We also stand behind our most essential institution: our national church and the Holy See of Etchmiadzin, as well as all of our clergy. Armenians have long been a diasporan people with a clear, common thread: our faith.  The Armenian church has kept our identity intact for over 1700 years and we will stand by it in our determination to preserve and perpetuate our heritage and Christian values. We are committed to ensuring the education of new clergy with the development of higher education programs and scholarships. Our clergy must be armed with knowledge and the ability to work with the people, and we must be ready to assist them on their path.

Of course, AGBU will always focus on the needs of Armenia and Artsakh. As the heart and soul of our great global nation, this is where social and economic development takes priority, and in that realm, we have much work to do. We remain dedicated to working with the new government to find ways to grow and sustain an engaged society that cares about the country and believes in its promise to be a viable place to live, work and raise a family.

AGBU Armenia made significant breakthroughs in playing a leading role in the social and economic development of Armenia in the past few years. Our physical presence has more than doubled in the nation allowing us to be both part of discussion and part of the solution for many areas of interest.

Of course we continue to support institutions of higher education like the American University of Armenia and the Université Française d’Arménie through grants and scholarships. The students we have invested in for the past two decades are now the drivers behind many sectors in the nation. We value our partnerships with TUMO and with the Holy See of Etchmiadzin, which focus on the next generation of leaders with their innovative and inspiring centers for after school learning. And we continue to care for those pensioners, who have given so much to our nation, as they come to our Senior Dining Centers (Soup Kitchens) each week.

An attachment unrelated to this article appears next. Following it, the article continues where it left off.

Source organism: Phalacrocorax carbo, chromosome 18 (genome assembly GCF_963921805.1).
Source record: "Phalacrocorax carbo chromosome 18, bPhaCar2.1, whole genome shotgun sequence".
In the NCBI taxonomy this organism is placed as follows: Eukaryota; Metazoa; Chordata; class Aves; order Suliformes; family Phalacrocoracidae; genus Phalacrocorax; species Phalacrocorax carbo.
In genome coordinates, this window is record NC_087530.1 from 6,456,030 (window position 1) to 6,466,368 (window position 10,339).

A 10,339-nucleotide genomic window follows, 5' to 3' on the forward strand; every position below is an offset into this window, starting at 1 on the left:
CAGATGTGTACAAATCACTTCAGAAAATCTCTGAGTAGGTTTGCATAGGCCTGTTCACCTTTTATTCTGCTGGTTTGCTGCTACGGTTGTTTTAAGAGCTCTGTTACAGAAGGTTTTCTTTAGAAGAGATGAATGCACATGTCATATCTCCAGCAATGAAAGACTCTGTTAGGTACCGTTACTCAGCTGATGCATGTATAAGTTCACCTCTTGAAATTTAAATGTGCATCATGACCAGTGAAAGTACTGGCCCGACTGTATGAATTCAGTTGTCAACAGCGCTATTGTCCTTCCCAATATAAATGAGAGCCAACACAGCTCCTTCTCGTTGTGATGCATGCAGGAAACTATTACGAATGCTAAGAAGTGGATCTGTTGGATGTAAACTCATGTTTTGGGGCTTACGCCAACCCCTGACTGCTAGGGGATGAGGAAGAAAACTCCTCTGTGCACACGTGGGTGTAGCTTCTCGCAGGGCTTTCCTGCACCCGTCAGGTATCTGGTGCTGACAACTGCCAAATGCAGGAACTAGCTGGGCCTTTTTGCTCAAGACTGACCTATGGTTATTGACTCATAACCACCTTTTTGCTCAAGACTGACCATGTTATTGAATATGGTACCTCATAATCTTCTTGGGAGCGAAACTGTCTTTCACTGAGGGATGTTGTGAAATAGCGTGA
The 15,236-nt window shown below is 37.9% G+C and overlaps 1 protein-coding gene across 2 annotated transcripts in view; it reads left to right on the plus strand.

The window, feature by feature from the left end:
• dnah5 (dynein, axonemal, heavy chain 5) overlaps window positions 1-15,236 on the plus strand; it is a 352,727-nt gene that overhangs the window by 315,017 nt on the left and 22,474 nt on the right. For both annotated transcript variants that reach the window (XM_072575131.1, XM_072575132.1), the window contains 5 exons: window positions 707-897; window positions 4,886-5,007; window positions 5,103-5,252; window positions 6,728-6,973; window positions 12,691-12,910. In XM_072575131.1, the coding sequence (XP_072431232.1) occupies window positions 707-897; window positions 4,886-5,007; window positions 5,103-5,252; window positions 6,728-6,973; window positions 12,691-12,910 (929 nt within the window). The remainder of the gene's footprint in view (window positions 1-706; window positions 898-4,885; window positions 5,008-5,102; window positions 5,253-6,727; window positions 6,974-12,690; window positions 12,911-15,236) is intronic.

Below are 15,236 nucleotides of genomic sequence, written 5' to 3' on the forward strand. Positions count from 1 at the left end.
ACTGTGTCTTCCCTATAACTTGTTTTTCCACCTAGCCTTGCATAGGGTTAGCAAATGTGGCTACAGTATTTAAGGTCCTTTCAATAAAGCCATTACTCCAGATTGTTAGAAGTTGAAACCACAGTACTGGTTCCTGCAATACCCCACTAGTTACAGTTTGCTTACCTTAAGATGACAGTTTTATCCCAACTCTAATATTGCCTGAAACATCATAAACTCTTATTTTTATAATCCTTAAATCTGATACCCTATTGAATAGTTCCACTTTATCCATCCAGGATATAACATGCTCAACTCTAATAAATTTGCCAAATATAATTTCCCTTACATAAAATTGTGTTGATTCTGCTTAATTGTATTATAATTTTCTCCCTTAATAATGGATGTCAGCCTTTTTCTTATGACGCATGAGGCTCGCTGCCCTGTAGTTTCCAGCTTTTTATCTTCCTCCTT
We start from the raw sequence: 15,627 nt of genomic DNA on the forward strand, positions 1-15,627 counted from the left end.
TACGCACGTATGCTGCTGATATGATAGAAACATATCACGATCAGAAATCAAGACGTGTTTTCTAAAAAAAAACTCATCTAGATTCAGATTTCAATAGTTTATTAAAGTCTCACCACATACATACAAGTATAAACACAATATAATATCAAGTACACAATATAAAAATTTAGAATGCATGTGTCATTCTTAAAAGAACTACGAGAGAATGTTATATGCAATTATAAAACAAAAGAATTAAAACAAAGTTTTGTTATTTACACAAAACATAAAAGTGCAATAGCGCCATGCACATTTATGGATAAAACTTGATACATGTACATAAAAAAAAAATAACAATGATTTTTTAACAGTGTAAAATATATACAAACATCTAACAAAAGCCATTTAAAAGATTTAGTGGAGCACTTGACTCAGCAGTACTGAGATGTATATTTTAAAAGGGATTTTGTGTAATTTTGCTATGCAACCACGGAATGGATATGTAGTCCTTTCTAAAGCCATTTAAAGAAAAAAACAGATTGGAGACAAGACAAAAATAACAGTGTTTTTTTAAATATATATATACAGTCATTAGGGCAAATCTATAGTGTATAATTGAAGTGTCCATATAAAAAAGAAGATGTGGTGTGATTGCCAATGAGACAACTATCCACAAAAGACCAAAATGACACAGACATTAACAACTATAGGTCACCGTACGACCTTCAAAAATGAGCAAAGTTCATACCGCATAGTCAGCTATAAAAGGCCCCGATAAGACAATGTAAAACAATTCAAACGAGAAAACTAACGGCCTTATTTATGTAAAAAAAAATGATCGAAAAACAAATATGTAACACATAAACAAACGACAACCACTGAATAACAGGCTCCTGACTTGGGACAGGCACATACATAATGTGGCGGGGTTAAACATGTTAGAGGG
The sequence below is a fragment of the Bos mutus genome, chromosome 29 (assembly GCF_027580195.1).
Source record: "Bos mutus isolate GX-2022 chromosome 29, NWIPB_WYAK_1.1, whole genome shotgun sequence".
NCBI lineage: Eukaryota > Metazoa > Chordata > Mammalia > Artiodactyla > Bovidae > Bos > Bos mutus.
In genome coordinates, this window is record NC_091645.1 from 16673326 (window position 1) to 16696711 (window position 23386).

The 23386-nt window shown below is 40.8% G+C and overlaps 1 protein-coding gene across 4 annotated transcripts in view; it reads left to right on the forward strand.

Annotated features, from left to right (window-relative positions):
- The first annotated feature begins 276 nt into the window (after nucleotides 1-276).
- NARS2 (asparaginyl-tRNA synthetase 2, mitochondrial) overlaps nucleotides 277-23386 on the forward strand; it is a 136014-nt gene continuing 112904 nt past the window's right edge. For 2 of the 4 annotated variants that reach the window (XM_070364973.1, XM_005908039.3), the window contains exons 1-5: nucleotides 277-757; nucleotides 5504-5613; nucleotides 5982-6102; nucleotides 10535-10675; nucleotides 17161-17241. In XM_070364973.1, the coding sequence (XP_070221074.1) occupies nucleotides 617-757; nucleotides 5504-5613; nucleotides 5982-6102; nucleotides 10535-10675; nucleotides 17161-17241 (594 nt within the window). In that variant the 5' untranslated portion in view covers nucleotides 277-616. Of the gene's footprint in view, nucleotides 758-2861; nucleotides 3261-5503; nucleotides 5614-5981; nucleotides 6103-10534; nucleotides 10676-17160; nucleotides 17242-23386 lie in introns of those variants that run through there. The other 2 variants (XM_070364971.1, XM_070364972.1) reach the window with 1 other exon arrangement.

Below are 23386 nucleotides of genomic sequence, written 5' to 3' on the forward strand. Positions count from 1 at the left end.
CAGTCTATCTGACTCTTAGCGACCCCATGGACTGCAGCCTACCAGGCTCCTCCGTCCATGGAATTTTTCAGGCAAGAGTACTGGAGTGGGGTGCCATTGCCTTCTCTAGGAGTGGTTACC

The potential of the people in Armenia is boundless and we vow to continue to build on our programming and partnerships in this same vein.

Going forward, we will work to support the government and institutions of Armenia with tangible, practical and sustainable activities that can achieve the greatest good for the greatest number of people. This will include the diaspora, which, by all accounts, the new government has come to appreciate as a vital player in the success equation. It is not just about our financial resources but also our expertise in business, industry and civil society. We need to work collaboratively with the citizens of Armenia, in a spirit of respect.

I am proud to say that while we carry an incredible burden of responsibility with all that we do, AGBU continues to rise up to serve all people. We all know there is still much to be done and our resilience, determination and skill will propel us to continue on our mission of service.

We could not have achieved what we have over the last century and we cannot meet the future challenges unless we have the support of our members, friends, partner organizations and above all, our benefactors and donors whose support are essential. We are grateful for your faith in our leadership and your united efforts.

Looking forward to an even brighter future. We remain at the service of our nation, as well as our societies at large.

Thank you.

To read the speech in Armenian, click here.